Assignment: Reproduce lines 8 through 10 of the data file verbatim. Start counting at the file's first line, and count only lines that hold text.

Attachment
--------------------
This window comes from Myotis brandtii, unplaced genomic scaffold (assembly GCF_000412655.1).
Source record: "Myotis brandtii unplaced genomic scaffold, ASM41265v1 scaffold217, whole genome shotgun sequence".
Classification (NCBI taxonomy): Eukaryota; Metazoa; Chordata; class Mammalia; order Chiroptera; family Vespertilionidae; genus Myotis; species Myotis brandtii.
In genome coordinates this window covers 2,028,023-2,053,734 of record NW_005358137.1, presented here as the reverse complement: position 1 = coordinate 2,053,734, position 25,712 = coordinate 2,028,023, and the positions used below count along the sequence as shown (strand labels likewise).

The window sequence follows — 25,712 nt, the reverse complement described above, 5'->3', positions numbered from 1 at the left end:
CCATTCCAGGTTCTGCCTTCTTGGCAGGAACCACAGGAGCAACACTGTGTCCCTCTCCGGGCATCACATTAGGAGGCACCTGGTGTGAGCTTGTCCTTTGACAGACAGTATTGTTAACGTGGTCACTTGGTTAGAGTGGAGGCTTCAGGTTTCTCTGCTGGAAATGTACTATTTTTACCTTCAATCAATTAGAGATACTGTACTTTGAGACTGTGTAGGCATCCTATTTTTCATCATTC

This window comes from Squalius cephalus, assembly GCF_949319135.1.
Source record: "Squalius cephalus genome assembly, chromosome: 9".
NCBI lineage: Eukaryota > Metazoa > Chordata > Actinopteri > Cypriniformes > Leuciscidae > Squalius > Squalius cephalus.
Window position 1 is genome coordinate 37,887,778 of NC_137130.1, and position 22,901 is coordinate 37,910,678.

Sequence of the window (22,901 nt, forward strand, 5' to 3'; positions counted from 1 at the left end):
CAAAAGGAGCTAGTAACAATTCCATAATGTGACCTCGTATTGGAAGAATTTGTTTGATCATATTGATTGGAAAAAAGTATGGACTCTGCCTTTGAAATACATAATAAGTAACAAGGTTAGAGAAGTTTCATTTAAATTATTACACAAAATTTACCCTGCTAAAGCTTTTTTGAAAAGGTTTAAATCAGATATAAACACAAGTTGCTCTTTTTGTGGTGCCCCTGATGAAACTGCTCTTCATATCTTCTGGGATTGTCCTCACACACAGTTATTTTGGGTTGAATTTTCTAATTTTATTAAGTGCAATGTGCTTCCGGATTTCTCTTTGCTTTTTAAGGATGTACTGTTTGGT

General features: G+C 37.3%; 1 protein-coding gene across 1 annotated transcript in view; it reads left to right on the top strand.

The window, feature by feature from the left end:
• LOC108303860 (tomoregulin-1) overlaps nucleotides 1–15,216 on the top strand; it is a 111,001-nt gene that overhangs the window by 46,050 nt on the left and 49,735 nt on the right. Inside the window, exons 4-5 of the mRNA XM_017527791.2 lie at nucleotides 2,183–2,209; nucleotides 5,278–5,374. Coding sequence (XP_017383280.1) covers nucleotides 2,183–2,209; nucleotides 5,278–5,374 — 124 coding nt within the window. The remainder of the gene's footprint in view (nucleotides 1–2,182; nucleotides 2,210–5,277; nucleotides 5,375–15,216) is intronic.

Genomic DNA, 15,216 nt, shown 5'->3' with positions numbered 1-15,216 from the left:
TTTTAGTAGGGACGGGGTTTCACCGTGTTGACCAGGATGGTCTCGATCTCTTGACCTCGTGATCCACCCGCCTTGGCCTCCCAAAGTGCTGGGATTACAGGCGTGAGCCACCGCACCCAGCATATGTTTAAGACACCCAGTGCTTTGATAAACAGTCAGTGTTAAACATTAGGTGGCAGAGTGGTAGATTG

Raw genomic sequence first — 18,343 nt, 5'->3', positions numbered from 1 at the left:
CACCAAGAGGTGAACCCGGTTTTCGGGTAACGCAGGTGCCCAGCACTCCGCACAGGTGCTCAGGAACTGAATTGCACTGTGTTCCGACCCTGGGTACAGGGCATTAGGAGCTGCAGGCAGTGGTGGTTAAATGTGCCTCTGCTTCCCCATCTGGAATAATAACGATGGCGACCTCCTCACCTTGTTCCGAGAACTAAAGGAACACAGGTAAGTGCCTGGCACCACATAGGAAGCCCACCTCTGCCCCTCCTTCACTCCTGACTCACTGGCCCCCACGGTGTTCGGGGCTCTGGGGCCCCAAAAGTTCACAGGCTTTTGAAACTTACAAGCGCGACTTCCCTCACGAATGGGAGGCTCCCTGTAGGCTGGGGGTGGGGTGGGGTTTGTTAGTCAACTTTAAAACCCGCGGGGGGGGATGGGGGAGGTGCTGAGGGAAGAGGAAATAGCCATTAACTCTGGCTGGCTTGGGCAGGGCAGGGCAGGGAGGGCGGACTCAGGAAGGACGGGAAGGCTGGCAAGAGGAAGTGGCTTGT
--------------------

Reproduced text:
Source record: "Squalius cephalus genome assembly, chromosome: 9".
NCBI lineage: Eukaryota > Metazoa > Chordata > Actinopteri > Cypriniformes > Leuciscidae > Squalius > Squalius cephalus.
Window position 1 is genome coordinate 37,887,778 of NC_137130.1, and position 22,901 is coordinate 37,910,678.